- Hypothesis-driven developmentHypothesis-driven development is a scientific approach to problem solving that involves defining and stating hypotheses at the beginning of design, and measuring the success through a process of incremental, phased development. A good hypothesis is a statement about what you believe to be true today, and should contain neither the words 'if' nor 'then'. Predictions are used to define the smallest possible piece of work that could be built and produce a learning. This approach allows teams to stay focused on projects that will move their product to deliver their business goals, without over-investing in work that doesn't move the needle. It also encourages more-junior engineers to confidently throw out suggestions, as the discussion is focused on the simplest ways to test the hypotheses. This approach has been used successfully by product growth teams, but can be applied to different engineering problems.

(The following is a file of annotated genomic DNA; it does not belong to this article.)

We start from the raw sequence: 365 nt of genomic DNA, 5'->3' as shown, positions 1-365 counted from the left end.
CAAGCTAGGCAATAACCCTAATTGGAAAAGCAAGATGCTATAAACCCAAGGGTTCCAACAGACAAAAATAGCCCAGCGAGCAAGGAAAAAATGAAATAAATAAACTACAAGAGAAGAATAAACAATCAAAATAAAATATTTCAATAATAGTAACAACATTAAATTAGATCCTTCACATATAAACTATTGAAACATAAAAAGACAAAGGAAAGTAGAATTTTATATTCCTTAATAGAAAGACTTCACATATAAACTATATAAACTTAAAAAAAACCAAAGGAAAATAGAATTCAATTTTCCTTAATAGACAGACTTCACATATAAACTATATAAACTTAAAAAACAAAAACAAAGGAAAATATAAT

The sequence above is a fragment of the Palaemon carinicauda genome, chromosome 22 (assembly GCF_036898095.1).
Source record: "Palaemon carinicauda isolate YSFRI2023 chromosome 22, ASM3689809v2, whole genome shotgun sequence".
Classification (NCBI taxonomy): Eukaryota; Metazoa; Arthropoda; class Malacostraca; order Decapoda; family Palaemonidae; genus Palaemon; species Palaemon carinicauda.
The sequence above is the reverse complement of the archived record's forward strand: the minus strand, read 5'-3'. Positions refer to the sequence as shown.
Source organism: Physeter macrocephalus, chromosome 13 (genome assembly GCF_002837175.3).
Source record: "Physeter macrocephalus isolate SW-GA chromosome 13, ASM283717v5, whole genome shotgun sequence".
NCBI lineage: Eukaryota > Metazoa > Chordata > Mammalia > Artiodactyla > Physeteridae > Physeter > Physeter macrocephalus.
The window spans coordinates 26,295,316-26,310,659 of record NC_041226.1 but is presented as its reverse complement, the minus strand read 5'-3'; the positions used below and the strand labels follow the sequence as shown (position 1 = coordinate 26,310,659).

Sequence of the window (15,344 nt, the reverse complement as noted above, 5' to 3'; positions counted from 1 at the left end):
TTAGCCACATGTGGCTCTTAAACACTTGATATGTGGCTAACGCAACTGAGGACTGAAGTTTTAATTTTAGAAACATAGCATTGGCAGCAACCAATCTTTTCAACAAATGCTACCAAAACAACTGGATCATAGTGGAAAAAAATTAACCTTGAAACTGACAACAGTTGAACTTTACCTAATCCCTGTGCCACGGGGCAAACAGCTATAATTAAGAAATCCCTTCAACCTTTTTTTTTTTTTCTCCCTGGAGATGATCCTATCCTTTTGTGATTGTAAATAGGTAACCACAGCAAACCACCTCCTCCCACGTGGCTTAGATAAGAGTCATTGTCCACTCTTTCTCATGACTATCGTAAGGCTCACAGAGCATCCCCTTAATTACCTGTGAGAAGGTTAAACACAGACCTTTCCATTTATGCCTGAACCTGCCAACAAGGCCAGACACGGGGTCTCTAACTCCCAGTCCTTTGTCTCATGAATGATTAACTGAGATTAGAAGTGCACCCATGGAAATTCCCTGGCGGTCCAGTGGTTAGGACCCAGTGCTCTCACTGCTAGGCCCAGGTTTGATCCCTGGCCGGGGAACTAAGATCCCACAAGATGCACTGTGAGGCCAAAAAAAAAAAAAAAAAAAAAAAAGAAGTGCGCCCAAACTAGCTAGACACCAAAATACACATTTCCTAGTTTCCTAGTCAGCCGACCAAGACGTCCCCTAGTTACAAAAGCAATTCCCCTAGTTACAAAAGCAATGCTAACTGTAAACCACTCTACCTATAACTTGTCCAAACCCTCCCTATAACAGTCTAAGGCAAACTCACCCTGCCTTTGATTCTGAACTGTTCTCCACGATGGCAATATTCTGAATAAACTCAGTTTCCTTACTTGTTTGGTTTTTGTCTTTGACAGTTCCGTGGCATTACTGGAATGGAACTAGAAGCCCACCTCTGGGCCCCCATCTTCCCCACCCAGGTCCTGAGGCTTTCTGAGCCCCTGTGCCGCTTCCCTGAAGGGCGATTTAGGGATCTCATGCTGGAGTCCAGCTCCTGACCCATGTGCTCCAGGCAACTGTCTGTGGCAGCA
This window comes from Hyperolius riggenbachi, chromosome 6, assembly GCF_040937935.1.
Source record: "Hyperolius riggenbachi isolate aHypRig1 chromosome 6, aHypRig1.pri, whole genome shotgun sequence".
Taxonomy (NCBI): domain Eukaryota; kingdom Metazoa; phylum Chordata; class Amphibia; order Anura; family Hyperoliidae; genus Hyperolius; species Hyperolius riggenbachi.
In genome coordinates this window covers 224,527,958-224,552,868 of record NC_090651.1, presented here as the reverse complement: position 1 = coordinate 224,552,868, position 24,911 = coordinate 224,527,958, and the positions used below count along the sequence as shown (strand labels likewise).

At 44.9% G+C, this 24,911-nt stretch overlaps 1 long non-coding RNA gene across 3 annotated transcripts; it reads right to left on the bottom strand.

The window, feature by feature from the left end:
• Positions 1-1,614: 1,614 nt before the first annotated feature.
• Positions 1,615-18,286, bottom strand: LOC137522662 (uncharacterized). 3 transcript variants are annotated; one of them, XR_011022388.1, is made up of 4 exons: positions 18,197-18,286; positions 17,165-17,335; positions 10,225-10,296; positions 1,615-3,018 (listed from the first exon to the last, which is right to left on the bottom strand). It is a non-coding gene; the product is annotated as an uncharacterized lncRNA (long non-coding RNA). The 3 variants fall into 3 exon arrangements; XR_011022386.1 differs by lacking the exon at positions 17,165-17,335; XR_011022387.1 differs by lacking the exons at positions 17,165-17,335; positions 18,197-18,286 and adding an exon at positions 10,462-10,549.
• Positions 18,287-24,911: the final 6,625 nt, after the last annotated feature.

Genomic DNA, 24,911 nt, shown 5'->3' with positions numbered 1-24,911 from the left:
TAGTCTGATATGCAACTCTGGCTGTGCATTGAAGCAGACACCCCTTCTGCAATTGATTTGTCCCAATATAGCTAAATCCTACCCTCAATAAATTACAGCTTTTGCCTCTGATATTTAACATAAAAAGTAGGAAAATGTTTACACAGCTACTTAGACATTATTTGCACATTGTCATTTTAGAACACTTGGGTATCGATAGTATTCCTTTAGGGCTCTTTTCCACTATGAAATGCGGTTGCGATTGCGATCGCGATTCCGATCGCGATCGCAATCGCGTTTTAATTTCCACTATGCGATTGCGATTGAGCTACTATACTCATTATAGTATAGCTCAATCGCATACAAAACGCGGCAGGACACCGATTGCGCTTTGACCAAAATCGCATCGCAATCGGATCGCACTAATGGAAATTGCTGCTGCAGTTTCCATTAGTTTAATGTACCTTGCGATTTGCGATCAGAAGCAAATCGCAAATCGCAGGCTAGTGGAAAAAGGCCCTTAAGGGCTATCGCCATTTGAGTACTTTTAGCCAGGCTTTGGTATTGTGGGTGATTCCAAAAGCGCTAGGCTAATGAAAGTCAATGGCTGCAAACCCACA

Decision Making Cheat Sheet
Here is a quick reference for the top 4 things you need to know about Decision Making.
- Clarify the Decision You Need to Make
- Define the problem you need to solve or the opportunity you want to pursue.
- Identify the stakeholders involved and their perspectives.
- Determine the importance and urgency of the decision.
- Gather Information and Generate Options
- Research the topic and gather relevant data.
- Brainstorm a variety of potential solutions.
- Evaluate the pros and cons of each option.
- Make the Decision
- Choose the option that best aligns with your values and goals.
- Consider the impact of your decision on others.
- Trust your instincts and avoid overthinking.
- Communicate and Implement Your Decision
- Clearly communicate your decision to stakeholders.
- Develop an action plan to implement your decision.
- Monitor and evaluate the outcomes of your decision.
- Clarify the Decision You Need to Make
Frequently asked questions
How can I involve my team in the decision-making process?